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Your dinner begins with this amuse bouche…you immediately know this will be an extraordinary dinner

 

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The Creamsicle dessert…both beautiful and delicious, inside and out

 

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Gargouillou, a composed array of different fresh vegetables, prepared various ways with colorful sauce pairings

 

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Some of the great product Chef Waters uses: Hen of the Woods mushroom

 

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The exotic Hen of the Woods mushroom (seen above) is transformed into what L’Auberge is calling “Chicken of the Woods”. The texture and taste bear an uncanny resemblance to chicken–perhaps the best chicken you’ve ever eaten!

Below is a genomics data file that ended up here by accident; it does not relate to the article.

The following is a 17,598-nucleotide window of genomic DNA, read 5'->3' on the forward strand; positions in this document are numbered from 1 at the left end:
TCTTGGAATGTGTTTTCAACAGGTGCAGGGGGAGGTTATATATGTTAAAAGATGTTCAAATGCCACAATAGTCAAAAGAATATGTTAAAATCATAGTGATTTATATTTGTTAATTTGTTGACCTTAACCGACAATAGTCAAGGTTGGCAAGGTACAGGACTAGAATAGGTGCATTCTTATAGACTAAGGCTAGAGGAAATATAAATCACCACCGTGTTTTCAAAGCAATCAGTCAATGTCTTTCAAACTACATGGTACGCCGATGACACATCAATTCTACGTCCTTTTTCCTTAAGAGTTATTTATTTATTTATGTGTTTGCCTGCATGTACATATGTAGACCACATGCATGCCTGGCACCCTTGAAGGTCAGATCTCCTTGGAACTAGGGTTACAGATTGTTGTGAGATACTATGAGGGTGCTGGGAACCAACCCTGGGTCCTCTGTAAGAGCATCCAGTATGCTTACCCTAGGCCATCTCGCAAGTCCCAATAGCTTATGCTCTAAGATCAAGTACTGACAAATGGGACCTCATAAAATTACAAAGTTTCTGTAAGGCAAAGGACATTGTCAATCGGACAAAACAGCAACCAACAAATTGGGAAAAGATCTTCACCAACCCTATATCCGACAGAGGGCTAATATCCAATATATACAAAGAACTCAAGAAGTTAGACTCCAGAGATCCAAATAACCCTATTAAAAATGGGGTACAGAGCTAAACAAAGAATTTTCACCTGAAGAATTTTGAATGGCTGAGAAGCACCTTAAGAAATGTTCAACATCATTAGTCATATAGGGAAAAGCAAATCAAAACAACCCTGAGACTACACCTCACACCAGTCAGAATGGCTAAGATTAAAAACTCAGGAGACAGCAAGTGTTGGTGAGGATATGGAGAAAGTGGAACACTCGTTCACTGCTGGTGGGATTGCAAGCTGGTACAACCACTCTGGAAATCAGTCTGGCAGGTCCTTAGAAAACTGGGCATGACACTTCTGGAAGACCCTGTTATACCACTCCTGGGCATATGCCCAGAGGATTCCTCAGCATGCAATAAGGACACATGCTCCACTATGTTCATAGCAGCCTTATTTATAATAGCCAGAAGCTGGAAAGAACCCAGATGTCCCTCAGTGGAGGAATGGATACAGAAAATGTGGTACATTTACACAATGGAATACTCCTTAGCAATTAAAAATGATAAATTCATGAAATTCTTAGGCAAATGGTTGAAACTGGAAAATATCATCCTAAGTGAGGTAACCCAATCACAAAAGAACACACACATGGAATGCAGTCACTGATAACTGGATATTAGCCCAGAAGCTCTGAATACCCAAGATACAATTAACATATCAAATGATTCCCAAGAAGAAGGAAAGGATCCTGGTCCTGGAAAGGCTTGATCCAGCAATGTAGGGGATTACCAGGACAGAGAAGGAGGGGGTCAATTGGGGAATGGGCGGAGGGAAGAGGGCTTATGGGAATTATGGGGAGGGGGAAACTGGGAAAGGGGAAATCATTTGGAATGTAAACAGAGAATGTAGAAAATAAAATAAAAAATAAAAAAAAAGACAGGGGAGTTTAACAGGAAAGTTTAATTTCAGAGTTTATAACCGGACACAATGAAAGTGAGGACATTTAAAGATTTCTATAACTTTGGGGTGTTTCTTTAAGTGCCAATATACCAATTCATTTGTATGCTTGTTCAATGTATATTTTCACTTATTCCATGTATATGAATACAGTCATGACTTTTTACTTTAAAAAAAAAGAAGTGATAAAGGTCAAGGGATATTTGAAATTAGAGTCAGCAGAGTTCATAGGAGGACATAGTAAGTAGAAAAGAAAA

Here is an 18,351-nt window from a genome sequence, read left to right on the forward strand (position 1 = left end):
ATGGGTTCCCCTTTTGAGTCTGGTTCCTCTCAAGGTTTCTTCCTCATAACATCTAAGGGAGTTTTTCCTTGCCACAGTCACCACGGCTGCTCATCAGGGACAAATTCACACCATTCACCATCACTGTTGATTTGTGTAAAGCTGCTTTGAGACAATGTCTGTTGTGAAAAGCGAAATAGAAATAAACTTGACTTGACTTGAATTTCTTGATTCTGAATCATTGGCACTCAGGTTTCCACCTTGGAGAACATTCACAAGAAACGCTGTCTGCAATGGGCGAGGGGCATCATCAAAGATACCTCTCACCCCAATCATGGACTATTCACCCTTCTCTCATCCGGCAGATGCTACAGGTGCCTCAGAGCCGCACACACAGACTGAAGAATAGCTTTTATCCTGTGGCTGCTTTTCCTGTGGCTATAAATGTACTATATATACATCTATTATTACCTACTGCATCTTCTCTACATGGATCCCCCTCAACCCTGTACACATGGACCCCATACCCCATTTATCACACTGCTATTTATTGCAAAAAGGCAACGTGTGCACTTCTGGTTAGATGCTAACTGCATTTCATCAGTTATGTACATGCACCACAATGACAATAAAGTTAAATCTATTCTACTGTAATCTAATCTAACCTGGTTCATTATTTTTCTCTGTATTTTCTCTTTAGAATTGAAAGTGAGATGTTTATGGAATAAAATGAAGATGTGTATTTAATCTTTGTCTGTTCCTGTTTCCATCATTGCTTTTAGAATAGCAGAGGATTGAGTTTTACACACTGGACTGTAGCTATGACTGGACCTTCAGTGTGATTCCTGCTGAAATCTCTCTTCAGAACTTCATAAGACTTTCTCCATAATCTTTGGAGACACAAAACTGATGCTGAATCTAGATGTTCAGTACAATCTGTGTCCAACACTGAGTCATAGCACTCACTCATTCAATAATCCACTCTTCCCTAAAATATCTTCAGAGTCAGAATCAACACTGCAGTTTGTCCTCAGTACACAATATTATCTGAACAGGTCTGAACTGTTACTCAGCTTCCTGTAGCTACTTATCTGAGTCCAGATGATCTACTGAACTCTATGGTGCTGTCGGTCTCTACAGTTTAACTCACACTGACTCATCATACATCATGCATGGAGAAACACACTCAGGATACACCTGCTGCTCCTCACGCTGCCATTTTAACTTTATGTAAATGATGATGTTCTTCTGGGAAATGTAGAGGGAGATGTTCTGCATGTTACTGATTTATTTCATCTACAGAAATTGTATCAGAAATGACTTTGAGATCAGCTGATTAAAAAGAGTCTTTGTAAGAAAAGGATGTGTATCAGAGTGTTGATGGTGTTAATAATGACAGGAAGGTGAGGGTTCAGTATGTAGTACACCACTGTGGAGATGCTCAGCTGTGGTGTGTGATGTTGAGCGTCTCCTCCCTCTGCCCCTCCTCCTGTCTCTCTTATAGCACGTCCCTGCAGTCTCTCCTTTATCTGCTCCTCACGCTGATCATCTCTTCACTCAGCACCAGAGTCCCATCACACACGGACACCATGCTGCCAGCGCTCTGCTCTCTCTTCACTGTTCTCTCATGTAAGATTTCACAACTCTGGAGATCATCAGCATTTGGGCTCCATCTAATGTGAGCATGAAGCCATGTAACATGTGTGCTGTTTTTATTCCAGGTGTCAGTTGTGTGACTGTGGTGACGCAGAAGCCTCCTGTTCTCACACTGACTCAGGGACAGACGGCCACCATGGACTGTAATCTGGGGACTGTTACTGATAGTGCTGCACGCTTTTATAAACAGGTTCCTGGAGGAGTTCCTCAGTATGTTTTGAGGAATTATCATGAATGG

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L’Auberge calls this table-side-prepared soup, “Breaking Tradition”. It features parmesan, vegetables, burnt onion, royal trumpets and bok choy. The broth percolating with fresh herbs creates a wonderful aroma that fills the dining room

 

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After the broth is infused with the herbs table-side, it is poured over the vegetables

 

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The server presenting the 6 varieties of house-made bread La Table Provencale, the restaurant at L’Auberge Provencale

Check out the current menu at L’Auberge Provencale’s restaurant, La Table Provencale